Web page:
Chisinau, capital of the Republic of Moldova, doesn’t have a ton to attract tourists but is a pleasant city. Like most hostels in Eastern Europe, the one I stayed at (I’m not really sure there are others in town) was an old house near the city center. The rooms were all converted to dorms, and the front courtyard was decked out with tables, chairs, and some cat that seemed to live there. It definitely had a backpacker vibe.
Every street had wide sidewalks with green trees providing shade, which made it a nice place to walk around. The Republic of Moldova was even cheaper than Bucharest, and I spent an inordinate amount of time drinking fruit smoothies in trendy cafes.
Before coming to Chisinau, I’d never met anyone who had been here. The vast majority of backpackers at the Tapok Hostel were passing through to or from Ukraine, with almost everyone stopping in Chisinau to visit the weird Soviet police state of Transnistria. The Moldovan hostel workers seemed a bit peeved with all of the questions regarding visiting the separatist Russian state, and continuously insisted it was part of the Republic of Moldova. One of the hostel workers showed me that my Transnistrian coins had the old Soviet hammer and sickle on them.
Train is by far the most comfortable way to travel in this part of the world, but the only daily rail link between the Republic of Moldova and Ukraine left Chisinau around 7am. Buses leave every hour or so, and rather than wake up super early to make the long trek to the train station I opted to take a bus.
Chisinau to Odessa is only 100 miles (160km), but we had to bypass Transnistria so as not to be bogged down by an extra set of border crossings. Driving through the back roads and fields of crops made the journey five hours. We were pulled over by the police in the Republic of Moldova, and an officer came on board to yell at the driver. We slowed down for five minutes and then were back up to breakneck speed.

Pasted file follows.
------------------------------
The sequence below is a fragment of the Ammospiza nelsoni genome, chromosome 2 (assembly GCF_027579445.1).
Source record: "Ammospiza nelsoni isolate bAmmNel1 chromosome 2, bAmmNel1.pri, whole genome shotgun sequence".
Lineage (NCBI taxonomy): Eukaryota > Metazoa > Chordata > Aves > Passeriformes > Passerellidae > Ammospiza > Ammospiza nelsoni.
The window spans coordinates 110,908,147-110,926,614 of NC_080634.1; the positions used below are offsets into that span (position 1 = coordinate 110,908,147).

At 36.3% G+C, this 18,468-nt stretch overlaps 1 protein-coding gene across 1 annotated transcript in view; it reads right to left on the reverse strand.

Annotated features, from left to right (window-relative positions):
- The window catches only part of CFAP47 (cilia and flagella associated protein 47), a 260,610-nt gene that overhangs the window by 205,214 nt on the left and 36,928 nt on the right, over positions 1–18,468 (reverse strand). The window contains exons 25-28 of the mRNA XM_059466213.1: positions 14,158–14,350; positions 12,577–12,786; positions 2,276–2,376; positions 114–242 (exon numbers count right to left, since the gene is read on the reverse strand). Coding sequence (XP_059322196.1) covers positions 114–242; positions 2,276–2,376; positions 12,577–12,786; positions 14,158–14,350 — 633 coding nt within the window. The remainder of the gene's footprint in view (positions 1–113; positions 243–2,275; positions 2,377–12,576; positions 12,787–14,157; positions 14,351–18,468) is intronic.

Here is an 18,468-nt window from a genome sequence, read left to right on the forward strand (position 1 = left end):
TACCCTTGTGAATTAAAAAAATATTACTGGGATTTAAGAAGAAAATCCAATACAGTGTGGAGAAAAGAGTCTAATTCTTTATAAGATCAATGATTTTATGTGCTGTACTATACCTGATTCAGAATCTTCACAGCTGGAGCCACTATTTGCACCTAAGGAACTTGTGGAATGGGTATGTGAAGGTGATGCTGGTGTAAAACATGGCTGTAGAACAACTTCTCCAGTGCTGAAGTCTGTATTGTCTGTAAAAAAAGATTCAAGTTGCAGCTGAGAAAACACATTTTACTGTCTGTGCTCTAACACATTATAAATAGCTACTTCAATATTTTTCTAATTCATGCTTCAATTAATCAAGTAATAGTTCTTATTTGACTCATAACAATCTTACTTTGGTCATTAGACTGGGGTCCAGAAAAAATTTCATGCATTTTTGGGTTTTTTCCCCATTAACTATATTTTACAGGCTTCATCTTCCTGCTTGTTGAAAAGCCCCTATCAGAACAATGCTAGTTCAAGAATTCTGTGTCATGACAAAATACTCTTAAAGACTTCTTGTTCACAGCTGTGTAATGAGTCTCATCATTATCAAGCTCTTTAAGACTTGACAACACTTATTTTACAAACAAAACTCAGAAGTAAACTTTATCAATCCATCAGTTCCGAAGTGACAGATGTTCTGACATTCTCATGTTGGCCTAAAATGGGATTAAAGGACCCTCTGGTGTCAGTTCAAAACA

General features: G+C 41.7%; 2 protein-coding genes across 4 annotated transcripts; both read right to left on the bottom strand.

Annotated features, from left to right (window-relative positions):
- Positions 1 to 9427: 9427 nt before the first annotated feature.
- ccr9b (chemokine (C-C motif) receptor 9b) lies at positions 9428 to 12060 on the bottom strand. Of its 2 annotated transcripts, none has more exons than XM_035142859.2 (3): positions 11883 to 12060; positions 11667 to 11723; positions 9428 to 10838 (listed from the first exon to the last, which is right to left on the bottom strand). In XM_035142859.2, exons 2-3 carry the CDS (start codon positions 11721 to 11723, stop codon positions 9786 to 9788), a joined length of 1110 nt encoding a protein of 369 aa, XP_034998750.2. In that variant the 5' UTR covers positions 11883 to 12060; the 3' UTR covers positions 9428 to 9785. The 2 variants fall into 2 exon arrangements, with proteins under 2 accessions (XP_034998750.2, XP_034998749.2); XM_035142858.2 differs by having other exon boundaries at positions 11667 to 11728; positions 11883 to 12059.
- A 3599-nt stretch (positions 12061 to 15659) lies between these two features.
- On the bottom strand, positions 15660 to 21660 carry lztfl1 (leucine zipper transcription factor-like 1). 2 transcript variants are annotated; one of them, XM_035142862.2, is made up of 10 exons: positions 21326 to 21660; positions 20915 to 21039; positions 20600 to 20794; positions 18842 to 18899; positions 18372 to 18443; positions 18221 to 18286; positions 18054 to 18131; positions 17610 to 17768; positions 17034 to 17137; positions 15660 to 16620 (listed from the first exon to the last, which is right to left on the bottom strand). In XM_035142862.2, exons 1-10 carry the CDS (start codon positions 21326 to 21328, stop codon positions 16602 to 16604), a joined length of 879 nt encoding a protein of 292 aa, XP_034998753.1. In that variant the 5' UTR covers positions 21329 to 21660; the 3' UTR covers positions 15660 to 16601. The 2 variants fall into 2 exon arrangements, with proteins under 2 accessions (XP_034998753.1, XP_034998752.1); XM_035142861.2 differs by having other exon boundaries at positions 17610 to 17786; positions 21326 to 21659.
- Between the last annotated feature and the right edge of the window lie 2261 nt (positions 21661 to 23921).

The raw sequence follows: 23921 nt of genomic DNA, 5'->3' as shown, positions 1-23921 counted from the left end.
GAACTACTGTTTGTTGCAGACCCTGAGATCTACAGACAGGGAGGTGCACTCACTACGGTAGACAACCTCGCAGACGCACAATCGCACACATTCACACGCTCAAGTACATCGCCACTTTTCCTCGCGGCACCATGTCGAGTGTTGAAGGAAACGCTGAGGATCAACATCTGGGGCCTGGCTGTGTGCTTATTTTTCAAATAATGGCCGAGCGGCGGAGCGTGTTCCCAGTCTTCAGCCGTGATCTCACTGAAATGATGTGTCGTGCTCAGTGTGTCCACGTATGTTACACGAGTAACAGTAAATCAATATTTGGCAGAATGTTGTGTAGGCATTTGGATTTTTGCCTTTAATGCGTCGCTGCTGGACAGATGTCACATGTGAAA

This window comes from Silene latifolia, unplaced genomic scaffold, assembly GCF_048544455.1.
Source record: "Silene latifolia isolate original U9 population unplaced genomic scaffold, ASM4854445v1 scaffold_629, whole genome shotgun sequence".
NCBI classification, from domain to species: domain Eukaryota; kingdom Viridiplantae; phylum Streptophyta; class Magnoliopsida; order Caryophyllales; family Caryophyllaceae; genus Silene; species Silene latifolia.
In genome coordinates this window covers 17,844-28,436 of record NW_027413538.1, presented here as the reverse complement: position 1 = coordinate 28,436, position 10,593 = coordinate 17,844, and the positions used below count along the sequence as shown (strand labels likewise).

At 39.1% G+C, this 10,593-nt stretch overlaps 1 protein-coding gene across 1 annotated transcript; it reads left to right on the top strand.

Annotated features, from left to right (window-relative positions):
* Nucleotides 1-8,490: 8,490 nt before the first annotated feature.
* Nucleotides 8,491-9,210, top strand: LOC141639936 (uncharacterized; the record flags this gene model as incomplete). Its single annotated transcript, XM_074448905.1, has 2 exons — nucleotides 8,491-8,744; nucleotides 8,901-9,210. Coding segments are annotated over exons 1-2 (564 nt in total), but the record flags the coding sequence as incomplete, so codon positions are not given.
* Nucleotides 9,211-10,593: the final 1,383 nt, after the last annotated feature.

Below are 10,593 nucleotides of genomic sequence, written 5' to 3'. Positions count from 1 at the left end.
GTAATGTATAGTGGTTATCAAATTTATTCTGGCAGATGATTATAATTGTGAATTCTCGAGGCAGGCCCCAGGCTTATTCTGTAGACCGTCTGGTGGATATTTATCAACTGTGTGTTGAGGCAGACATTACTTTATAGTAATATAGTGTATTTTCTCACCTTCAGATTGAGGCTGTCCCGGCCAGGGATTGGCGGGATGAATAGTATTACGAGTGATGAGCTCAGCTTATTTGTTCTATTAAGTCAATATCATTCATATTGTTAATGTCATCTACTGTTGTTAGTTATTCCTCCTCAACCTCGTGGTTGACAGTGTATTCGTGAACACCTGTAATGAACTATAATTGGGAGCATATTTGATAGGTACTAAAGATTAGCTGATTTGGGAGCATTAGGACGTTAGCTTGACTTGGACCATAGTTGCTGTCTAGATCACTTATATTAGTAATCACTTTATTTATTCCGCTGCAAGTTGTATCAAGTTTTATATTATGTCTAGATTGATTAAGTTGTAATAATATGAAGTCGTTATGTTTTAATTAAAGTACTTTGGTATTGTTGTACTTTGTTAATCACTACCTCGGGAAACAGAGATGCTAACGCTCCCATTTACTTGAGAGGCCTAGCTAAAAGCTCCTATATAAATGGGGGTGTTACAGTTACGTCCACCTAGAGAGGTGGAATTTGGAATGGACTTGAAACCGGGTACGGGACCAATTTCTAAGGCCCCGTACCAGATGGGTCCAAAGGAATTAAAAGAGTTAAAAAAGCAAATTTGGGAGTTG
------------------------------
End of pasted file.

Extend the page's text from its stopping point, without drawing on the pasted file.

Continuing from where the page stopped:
The border crossing was easy and didn’t take more than an hour. The Ukrainian side was much more militarized, but we were waved past most of the checkpoints once we got our entry stamps. The Ukrainian border guard asked me something about my bag, but I don’t speak Ukrainian so that ended pretty fast. He then stamped my passport in the very back of my passport, which isn’t supposed to get any visa stamps. As long as I don’t get married and change my last name anytime soon it shouldn’t be an issue.
I was expecting and bracing for the chaos of the Chisinau bus station, but the Odessa terminal was surprisingly nice and tranquil. Even at 9pm in full darkness I felt completely safe catching the number 5 trolley to the Babushka Grand Hostel downtown.